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Grinding/lapping/honing tiny bevels and corner roundings to cutting edges?

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  • Grinding/lapping/honing tiny bevels and corner roundings to cutting edges?

    On my quest to sharpen CBN inserts I was wondering what would be best home shop solution to bevel the insert edges?

    Beveling or "Y" in this pic is something like 0.004"

  • #2
    How critical is the "sharpening" (intentional blunting, really)?

    Just a rub on a diamond hone would probably do the job if you have the means to inspect the result.
    1601

    Keep eye on ball.
    Hashim Khan

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    • #3
      I guess, if you need any precision, it can be done on a surface grinder using a 20-degree fixture or sine plate, very fine grit diamond wheel and carefully approaching the edge. I'd try painting the edge with a marker and just touch the corner till the marker disappears along the edge.

      A quick and dirty calculation shows that the total wheel downfeed after the initial corner touch-up will be about .0013". Seems to be quite doable. A good magnifier will be needed.

      A low tech (and easier) approach would be to make a jig with a proper angle, set the insert edge protrusion (same .0013") and grind it against a diamond hone.
      Last edited by MichaelP; 12-11-2017, 12:35 PM.

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      • #4
        A Lansky knife sharpener system would do it.

        I bet it doesn't need to be that precise though, and that in reality you could just knock the edge off at approximately 20* by hand and get great results. I do this with a diamond lap on carbide inserts occasionally and found that the actual angle is not as critical as just getting an even and flat edge.

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        • #5
          Some of the manufacturer literature suggests pretty much that.
          1601

          Keep eye on ball.
          Hashim Khan

          Comment


          • #6
            Use a goniometer.

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            • #7
              Originally posted by MichaelP View Post
              I guess, if you need any precision, it can be done on a surface grinder using a 20-degree fixture or sine plate, very fine grit diamond wheel and carefully approaching the edge. I'd try painting the edge with a marker and just touch the corner till the marker disappears along the edge.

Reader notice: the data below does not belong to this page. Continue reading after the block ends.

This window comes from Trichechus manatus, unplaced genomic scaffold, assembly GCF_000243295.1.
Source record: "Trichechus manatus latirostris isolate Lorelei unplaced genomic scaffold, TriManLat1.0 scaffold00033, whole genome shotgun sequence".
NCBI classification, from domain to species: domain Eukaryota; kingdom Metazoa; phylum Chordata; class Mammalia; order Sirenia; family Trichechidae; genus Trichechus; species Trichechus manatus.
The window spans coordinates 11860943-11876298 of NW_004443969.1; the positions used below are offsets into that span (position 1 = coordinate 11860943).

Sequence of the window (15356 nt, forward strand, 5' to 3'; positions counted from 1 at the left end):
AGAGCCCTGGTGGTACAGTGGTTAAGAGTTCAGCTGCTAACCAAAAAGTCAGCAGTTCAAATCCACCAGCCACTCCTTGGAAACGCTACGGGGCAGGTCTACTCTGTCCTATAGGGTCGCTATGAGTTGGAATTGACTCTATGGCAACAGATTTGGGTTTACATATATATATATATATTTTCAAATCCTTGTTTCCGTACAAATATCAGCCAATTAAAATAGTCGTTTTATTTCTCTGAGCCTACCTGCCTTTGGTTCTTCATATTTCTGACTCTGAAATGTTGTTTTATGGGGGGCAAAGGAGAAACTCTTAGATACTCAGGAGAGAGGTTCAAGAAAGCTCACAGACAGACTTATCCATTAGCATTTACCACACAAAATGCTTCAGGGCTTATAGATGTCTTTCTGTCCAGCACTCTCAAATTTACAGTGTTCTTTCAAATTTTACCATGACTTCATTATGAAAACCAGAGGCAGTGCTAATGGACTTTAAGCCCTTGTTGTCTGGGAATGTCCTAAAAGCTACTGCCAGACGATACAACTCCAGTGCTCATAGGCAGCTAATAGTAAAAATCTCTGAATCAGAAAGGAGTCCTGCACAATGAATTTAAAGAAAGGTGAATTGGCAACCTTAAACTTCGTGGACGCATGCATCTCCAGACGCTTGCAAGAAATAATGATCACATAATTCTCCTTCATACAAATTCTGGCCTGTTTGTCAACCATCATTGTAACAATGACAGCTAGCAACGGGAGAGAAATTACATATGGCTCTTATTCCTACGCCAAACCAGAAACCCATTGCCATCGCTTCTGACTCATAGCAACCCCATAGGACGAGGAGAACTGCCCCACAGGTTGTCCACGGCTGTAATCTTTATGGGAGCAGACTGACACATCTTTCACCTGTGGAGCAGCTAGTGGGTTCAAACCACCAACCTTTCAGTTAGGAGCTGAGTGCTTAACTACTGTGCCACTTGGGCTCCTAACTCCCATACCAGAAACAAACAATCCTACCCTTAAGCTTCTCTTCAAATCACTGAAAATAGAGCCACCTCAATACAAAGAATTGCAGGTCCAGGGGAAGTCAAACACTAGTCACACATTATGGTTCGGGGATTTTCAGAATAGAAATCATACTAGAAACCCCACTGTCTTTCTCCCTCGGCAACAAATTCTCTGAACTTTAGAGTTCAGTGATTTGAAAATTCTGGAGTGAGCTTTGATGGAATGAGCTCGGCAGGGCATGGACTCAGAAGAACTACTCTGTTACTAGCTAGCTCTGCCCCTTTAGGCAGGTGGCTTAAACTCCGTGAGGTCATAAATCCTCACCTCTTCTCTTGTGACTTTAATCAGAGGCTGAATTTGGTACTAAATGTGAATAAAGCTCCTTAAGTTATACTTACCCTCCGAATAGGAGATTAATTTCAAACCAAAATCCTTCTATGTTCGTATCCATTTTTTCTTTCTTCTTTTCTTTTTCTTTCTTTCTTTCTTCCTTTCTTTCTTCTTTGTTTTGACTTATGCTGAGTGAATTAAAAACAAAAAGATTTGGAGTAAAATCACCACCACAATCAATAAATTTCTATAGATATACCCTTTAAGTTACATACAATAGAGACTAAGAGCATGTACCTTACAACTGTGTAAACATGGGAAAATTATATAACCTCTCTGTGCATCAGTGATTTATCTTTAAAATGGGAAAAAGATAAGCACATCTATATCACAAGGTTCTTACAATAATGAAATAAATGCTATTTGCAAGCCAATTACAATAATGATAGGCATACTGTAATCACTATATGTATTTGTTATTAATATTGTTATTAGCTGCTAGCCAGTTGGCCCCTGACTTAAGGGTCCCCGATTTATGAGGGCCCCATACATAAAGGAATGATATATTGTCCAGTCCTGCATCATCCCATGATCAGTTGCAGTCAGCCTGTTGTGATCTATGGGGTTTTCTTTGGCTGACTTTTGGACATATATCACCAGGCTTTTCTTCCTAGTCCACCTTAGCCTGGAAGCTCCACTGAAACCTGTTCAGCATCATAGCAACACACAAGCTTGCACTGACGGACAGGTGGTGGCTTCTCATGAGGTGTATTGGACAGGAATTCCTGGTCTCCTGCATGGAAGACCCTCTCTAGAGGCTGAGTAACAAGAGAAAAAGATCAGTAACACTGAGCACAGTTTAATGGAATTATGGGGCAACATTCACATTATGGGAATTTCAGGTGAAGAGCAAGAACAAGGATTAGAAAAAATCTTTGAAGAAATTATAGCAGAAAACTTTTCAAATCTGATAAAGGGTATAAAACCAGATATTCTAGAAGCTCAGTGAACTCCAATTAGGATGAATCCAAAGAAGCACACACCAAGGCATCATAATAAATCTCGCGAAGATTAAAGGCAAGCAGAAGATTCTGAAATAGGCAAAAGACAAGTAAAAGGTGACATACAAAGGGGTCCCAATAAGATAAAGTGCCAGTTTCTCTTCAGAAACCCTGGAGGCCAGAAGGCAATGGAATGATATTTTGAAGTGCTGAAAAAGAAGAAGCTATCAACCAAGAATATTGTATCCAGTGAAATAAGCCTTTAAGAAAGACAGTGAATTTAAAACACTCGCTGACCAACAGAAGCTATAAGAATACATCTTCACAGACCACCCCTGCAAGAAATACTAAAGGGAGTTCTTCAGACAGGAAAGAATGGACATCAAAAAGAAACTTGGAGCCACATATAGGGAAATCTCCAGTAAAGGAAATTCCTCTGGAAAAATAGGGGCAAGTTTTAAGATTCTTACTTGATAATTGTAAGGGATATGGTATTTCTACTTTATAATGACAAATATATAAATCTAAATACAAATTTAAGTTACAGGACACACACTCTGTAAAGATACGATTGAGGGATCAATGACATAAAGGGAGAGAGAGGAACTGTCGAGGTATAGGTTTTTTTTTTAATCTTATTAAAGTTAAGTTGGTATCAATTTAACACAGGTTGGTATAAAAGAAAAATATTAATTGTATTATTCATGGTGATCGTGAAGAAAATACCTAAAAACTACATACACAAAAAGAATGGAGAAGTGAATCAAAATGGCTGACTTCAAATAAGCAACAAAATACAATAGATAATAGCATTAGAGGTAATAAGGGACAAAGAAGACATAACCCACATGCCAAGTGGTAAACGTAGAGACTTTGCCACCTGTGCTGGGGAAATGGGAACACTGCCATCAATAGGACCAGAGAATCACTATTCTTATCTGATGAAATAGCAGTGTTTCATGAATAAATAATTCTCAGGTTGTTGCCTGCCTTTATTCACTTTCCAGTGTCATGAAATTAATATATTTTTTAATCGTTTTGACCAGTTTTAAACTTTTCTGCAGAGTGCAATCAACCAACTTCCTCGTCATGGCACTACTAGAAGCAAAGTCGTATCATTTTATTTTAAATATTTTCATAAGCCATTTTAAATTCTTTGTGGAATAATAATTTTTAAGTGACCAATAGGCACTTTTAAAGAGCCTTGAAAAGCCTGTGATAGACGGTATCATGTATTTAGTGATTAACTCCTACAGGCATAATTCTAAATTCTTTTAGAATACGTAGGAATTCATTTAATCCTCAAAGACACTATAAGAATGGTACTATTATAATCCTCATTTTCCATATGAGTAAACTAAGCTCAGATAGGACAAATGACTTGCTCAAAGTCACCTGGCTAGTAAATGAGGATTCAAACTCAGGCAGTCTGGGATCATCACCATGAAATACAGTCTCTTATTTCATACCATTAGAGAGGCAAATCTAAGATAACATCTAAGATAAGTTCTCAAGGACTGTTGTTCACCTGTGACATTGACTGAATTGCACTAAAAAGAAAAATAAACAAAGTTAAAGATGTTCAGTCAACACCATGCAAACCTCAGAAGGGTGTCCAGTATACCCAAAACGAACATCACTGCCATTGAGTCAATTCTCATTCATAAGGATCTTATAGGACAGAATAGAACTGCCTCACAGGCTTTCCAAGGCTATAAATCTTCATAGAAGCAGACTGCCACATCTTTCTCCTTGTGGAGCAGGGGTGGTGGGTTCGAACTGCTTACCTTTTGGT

A quick and dirty calculation shows that the total wheel downfeed after the initial corner touch-up will be about .0013". Seems to be quite doable. A good magnifier will be needed.

              A low tech (and easier) approach would be to make a jig with a proper angle, set the insert edge protrusion (same .0013") and grind it against a diamond hone.
              The insert has also something like 1/32" nose radius so that is added difficulty with surface grinder.

              I was thinking of hand-holding the insert on end of stick/rod and rotating it against lap.
              Result depends a lot on fine motoric skills as you would need to go by "feel" and timing, examining the results later with loupe/microscope.
              Or maybe something semi-soft would be even better "lap". Perhaps not quite buffing wheel. MDF (wood fiber board) wheels are popular among knife folks, maybe I give that one a try.

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              • #8
                Originally posted by elf View Post
                Use a goniometer.
                While a goniometer could be used, a goniostat is what you need They have been used since the mid 17th century for sharpening tool bits.

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                • #9
                  I'm trying to think of the name for a professional who uses one of these ginometer things...

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                  • #10
                    Originally posted by Yondering View Post
                    I'm trying to think of the name for a professional who uses one of these ginometer things...
                    That would be a bartender

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                    • #11
                      Originally posted by Yondering View Post
                      I'm trying to think of the name for a professional who uses one of these ginometer things...
                      Must be somebody from the Veterans Administration (VA). A well calibrated VA ginometer is indispensable.
                      Last edited by MichaelP; 12-13-2017, 12:59 AM.

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                      • #12
                        I think I want one of these.

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